Follow-Through: Sheehan v. Franken Dismissed

One thing the media doesn’t often do is follow-through. Some juicy news story pops up on the radar, and everybody is all over it. A resolution that occurs days or weeks later, though, gets little coverage.

Something of that phenomenon can be seen in the defamation lawsuit incumbent Minnesota senator Norm Coleman filed (via his campaign manager, Cullen Sheehan) against challenger Al Franken. That story was reported nationally.

More recently, though, a judge dismissed the lawsuit, saying that Coleman had not provided the necessary information to show a violation of the statute cited in the lawsuit. That information has only turned up on a few sites so far. I found it on a TV station’s website, and there are a couple of other weblogs that have noted it.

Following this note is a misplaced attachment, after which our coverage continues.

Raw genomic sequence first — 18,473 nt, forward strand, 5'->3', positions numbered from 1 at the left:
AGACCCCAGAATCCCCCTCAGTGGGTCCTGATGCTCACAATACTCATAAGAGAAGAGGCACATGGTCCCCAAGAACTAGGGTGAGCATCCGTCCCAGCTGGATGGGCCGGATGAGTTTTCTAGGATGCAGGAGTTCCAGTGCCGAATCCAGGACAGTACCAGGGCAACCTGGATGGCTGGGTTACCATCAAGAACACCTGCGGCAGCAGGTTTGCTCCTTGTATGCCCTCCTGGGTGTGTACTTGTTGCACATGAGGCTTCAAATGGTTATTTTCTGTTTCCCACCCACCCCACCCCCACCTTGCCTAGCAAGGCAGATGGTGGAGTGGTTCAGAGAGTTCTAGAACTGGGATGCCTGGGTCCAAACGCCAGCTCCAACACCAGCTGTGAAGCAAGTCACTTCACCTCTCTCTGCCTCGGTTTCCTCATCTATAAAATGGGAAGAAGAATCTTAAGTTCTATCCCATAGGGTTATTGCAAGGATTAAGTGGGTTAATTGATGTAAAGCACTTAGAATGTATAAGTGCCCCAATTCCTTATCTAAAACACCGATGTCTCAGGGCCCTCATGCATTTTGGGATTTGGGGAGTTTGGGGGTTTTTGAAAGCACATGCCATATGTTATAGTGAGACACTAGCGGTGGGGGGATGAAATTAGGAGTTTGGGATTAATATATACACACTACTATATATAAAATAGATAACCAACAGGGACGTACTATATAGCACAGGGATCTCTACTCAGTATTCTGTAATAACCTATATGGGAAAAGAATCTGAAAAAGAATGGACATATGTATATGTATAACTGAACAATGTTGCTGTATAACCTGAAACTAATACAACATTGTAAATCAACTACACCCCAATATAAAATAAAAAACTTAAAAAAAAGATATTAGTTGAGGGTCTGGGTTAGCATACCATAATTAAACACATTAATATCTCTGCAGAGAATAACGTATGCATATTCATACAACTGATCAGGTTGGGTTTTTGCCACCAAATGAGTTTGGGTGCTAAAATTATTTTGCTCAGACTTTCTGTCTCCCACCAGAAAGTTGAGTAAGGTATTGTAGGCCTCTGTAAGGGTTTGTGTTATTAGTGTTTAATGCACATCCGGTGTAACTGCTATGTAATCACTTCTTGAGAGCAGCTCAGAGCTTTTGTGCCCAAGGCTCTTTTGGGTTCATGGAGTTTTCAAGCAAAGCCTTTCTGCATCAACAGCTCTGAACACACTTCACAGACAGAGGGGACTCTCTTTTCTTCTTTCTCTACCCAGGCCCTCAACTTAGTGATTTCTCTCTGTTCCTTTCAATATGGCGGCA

IT IS HEREBY ORDERED that the Complainant has failed to demonstrate
probable cause to believe that the Respondent violated Minn. Stat. 211B.06
with respect to the statement that Senator Coleman was ranked or named the
fourth most corrupt Senator by a bipartisan watchdog group. Accordingly, the
Complaint is DISMISSED.

Further information in the dismissal reveals that Franken had asked for legal costs, and the court denied that, saying that the complaint was not frivolous.

The story, though, stayed static through the critical final days of the campaign between the two candidates. The dismissal of the lawsuit should have no effect on the recount. The same may not be true of the election itself, where Coleman had a lead of just over two hundred votes over his rival in the first count.

Wesley R. Elsberry

Falconer. Interdisciplinary researcher: biology and computer science. Data scientist in real estate and econometrics. Blogger. Speaker. Photographer. Husband. Christian. Activist.